Another day gone by far too quickly. By the time I finished work and got home from the store, I knew I wouldn't have time for strength and cardio as originally planned. Instead, I completed three rounds of Courtney's Timed Stability Ball Circuit. Honestly, when I first saw Courtney's post with this workout, I knew I wanted to try it but also thought it looked pretty low-key. I only have a set of 8-lb. weights, so I assumed the 50-second rounds would feel easy.
Wrong! Done properly and with a timer, this workout has impressed me both times I've completed it. Today I did three rounds and was already sweaty after the first one. The third round was really a struggle! That Courtney, deceptively difficult! I also took about 20 minutes to really stretch after the workout, because I've been feeling quite tight in my neck, shoulders, and legs. A little stretching goes a long way!
I should mention that this happened today:
It was glorious. It tastes exactly like pumpkin pie filling, but frozen and creamy.
Tonight Terry and I attended another UCLA event at the beautiful campus, and we had been excited about it for several weeks. The event gathered nine Disney Imagineers, who all work on a variety of projects and all attended UCLA.
The panel, moderated by a 53-year Disney veteran, showed the depth and diversity that exists among Imagineers. From a lighting designer (the guy who designed all of the lighting for the new Cars Land in California Adventure) to project managers (the folks responsible for all creative direction for Tokyo Disney Sea and Disneyland Paris, for example), we met an impressive sampling of the talent that Disney has working on their staff.
One of the questions the moderator asked really got me thinking: What stands out to you from your time at UCLA as a particularly meaningful experience that has helped you to this day?
Two panelists' responses particularly intrigued me. One said that his time at UCLA taught him his craft. He is a set designer (and designed Pooh's Honey Hunt in Tokyo Disney), and his college years taught him carpentry and other crucial skills for his career. Another panelist discussed an anecdote in which his engineering professor asked the class to prove that the collision of two pool balls is not a perfect elastic collision. The problem stumped the students because their textbooks has used the pool ball example as a perfectly elastic one; the energy from one ball is transferred entirely to the other ball upon collision. But the professor finally revealed that since sound is released, not all of the energy is transferred. The lesson taught our panelist how to think outside the box--er, textbook, as it were.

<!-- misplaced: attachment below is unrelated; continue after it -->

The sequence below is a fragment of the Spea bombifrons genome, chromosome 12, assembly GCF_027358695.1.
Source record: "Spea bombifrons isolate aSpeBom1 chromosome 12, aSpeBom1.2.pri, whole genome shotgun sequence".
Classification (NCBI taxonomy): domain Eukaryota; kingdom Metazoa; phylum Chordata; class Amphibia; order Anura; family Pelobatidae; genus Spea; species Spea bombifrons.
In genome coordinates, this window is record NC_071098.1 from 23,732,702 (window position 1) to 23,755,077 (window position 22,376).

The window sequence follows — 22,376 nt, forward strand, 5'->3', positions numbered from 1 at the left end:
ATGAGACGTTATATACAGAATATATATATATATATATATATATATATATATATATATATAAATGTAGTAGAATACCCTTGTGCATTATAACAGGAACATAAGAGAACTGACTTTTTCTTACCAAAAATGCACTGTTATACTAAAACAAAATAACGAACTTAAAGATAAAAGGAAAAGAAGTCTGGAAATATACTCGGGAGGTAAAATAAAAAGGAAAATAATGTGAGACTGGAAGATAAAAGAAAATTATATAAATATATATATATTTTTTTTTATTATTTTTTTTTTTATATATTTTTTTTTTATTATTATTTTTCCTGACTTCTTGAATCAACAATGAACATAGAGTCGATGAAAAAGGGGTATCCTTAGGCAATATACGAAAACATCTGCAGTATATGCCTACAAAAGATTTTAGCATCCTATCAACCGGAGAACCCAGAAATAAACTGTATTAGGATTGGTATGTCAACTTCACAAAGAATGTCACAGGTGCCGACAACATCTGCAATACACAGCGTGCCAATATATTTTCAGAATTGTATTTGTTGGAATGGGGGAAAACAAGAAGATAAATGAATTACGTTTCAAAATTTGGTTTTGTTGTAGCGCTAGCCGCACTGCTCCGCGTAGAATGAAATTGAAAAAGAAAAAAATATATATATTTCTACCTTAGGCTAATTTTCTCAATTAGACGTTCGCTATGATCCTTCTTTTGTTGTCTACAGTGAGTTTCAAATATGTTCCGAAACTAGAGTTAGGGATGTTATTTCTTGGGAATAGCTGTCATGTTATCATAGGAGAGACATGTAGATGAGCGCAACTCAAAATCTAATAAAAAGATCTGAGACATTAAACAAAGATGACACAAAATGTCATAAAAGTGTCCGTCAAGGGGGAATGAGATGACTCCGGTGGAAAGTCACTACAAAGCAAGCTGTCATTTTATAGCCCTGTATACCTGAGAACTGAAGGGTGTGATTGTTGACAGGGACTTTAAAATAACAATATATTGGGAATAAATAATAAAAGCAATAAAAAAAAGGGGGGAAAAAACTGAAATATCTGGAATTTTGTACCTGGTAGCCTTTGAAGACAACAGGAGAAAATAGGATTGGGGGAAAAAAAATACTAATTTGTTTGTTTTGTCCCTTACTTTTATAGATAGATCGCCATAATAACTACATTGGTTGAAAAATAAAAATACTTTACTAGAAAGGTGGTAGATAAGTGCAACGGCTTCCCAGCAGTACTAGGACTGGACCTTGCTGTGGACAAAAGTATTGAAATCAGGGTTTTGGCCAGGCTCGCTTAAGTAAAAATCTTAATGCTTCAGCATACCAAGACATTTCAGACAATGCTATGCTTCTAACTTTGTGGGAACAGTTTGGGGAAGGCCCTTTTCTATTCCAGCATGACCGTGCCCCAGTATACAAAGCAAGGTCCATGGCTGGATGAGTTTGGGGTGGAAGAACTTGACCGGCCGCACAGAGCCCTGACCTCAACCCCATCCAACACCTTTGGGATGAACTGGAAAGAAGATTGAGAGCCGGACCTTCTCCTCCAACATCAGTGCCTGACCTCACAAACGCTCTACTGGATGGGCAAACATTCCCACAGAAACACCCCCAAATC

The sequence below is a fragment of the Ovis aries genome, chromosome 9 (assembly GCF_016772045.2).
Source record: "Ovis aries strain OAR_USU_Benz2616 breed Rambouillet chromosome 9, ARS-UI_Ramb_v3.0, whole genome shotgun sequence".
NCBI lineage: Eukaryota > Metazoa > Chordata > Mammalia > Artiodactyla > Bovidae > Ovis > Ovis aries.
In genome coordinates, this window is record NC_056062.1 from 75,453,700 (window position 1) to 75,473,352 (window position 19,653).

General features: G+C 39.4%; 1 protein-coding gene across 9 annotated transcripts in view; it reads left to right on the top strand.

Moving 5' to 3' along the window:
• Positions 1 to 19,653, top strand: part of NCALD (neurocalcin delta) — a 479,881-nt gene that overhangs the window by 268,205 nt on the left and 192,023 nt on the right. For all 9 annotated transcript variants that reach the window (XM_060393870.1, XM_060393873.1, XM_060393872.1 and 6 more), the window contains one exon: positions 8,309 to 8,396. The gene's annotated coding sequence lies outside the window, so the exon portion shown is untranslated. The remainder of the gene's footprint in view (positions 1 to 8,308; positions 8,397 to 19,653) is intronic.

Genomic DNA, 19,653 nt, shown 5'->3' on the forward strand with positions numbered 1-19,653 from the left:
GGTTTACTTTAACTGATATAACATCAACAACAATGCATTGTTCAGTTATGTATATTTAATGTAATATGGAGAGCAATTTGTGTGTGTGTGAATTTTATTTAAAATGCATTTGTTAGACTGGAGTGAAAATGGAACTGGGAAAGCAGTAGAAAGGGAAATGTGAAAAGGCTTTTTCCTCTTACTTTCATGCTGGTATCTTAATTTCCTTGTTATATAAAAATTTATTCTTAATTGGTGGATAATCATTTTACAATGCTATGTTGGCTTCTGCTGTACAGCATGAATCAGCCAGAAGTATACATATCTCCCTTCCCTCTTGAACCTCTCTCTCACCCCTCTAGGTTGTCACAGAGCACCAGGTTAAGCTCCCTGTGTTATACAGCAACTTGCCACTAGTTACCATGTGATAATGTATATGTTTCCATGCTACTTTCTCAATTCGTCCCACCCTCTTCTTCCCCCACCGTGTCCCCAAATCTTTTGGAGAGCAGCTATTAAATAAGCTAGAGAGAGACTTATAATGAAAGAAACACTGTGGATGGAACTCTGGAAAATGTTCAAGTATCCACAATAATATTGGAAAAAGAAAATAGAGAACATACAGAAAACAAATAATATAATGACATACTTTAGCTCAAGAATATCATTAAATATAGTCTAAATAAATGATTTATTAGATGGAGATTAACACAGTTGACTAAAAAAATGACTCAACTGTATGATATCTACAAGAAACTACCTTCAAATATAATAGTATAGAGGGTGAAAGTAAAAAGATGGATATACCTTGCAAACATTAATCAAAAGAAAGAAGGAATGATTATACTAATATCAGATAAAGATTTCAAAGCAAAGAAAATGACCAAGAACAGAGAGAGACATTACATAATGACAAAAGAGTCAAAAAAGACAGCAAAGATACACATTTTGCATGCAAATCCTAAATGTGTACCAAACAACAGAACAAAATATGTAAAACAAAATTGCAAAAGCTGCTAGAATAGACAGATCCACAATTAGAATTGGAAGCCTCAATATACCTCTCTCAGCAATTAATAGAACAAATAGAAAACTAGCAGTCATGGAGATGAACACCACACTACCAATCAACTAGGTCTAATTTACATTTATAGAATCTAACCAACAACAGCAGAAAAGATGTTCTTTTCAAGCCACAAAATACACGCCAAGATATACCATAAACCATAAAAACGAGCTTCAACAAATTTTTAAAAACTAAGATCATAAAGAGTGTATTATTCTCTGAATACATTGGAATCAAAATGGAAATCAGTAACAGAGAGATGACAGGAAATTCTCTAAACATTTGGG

Of course, I couldn't help but think about my time at UCLA and tried to come up with a particularly meaningful experience or lesson. Having given it only an hour of thought, I think my response must be that, while in college, I learned how to read.
Obviously I knew how to read from a young age, and I devoured books as a kid. I feel that my high school was fantastic and taught me a lot of skills, and obviously I managed to squeak my way into UCLA. But I wasn't really reading; I was glazing over the words and calling it literary. It wasn't until my second year at UCLA that I figured out how to actually read any text, analyze its contents, uncover the many layers of meaning, or connect it to its historical context.
I learned countless other life skills during college--how to get along with people, how to manage finances, how to write a five-page paper in two hours at four in the morning...hmm, I see another letter to me in my future--but learning how to read really stood out to me today as I reflected on my collegiate experience. Now I can confidently approach any text, from research papers to novels to instructional documents, and thoroughly understand its meaning. I know I will value this skill for the rest of my life, and it's one reason I have chosen to help teach high school students how to read.
That's my little tidbit for today. Sorry, Mom, I'll be back to the health-focused stuff tomorrow. (Though reading is an excellent way to keep the mind sharp!)
What stands out to you from your education as a particularly meaningful experience that has helped you to this day?